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Ag tag team

Their corn and soybeans were
nearly in the bin when John Ryan and his sons – Shawn, 43, and Tom, 35 – took
time out for a postharvest huddle. The Springfield, Minnesota, farmers reviewed
the past crop year and planned ahead for 2011.

Thanks to good weather and
adequate storage, the 2009 harvest was timely. “We can store 75% of our
production,” John says. “It’s a big asset so we can keep going and eliminate
elevator waits. It’s also good for marketing flexibility. Our five-year plan
may include more bins.”

He adds, “We can move grain,
blend it, and load it into semis in five minutes. We’re talking about adding a
third semi.”

Shawn handles machinery and
maintenance and is hands-on in day-to-day operations as well as planting and
harvesting. Tom is a master agronomy advisor for Winfield Solutions in Brooten,
Minnesota. He farms on weekends and applies his expertise to fertilizer, seed,
and marketing decisions on the farm.

John’s wife, Pat, is in
charge of employee payroll and worker’s compensation. She is a tax assistant at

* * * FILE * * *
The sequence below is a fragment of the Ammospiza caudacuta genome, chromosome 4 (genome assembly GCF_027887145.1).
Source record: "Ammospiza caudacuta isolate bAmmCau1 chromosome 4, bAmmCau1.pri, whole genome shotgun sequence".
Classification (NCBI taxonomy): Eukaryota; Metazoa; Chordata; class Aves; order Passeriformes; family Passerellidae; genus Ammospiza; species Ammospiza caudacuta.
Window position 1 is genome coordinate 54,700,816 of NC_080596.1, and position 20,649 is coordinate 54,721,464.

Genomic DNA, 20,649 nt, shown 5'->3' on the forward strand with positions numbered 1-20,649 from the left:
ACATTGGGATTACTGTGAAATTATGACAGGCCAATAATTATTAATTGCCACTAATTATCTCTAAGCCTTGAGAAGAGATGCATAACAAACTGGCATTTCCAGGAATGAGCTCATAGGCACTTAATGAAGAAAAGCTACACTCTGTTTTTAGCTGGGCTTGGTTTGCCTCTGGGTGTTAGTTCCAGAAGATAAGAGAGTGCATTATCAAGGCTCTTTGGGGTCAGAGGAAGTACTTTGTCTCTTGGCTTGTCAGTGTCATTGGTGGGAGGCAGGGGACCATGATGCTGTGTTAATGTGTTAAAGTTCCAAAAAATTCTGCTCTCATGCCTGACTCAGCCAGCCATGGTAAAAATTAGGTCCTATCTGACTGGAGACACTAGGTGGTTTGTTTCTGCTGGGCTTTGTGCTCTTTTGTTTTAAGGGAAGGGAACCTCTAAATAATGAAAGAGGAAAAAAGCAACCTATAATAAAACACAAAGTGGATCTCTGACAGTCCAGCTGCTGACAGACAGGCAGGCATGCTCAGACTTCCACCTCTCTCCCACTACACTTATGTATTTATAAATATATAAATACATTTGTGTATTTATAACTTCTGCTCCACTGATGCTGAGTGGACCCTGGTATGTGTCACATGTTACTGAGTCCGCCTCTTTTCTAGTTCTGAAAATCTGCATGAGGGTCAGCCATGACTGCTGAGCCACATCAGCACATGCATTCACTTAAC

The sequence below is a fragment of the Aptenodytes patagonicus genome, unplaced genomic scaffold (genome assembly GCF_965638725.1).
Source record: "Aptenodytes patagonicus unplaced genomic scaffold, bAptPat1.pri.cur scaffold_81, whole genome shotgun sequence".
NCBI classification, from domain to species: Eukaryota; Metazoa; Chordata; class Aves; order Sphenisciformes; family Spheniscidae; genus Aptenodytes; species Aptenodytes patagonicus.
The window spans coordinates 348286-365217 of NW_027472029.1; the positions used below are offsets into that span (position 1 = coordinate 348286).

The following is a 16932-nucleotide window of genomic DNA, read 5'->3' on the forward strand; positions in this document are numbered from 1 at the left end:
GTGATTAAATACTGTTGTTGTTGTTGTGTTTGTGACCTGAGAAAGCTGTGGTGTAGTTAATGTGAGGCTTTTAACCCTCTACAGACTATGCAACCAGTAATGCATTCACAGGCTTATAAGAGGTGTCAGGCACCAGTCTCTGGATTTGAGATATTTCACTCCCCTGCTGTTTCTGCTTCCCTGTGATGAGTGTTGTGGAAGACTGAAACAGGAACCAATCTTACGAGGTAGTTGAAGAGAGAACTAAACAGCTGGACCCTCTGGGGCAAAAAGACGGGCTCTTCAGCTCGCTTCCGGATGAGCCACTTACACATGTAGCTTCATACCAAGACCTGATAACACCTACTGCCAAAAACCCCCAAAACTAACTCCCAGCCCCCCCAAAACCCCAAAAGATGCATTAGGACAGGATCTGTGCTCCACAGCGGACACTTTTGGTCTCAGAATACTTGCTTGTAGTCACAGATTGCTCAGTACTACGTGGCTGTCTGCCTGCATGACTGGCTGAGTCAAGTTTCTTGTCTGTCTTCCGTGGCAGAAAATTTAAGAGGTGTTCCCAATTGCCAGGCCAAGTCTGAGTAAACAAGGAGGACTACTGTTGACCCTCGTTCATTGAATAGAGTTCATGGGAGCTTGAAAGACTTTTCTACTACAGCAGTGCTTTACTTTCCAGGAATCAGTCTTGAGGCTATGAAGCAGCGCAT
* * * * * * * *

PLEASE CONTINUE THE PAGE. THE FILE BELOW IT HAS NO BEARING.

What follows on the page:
United Farm Credit in Redwood Falls.

They have one full-time
employee and another who splits his time between the farm and the hog barns.

One major decision made
during their meeting was to resume management of their 700-head farrow-to-wean
hog operation. For the past three years, they’ve leased their hog buildings.
“Most companies want 2,500 head,” John says. “But I think we’ll be able to get
a contract.”

Technology Tops Discussion

Technology was a continuing
topic of discussion. “We’re going more technology-driven,” John says. Tom is
driving the push to field mapping and fertilizer prescriptions, assisted by
Shawn. They’re in the process of upgrading equipment to Ag Leader’s Integra and

“We’re going for top yield
and maximizing production off our acres,” Shawn says. After harvest, he rode
his ATV in the fields, marking intakes. “I’m mapping all of them in the
computer,” he says.

They’re also pursuing ways
to use precision ag for manure application. “We want to tie it into the whole
system,” John says. “We’re not quite there.”

Tom is working with NRCS on
a comprehensive nutrient management plan.

The Ryans also evaluated the
transition plan they recently initiated. “I’m getting to the point where I’m
phasing out a little,” John says. “We got serious a year ago and formed Ryan
Farms Partnership.”

The general partnership
includes the operating assets. Land is owned individually and leased to the
partnership. “We decided on a partnership because when I retire, it’ll be
easier to get out,” John says. “I’ll just sell that year’s crop.”

They exchanged their
machinery for stock in their existing hog corporation. 

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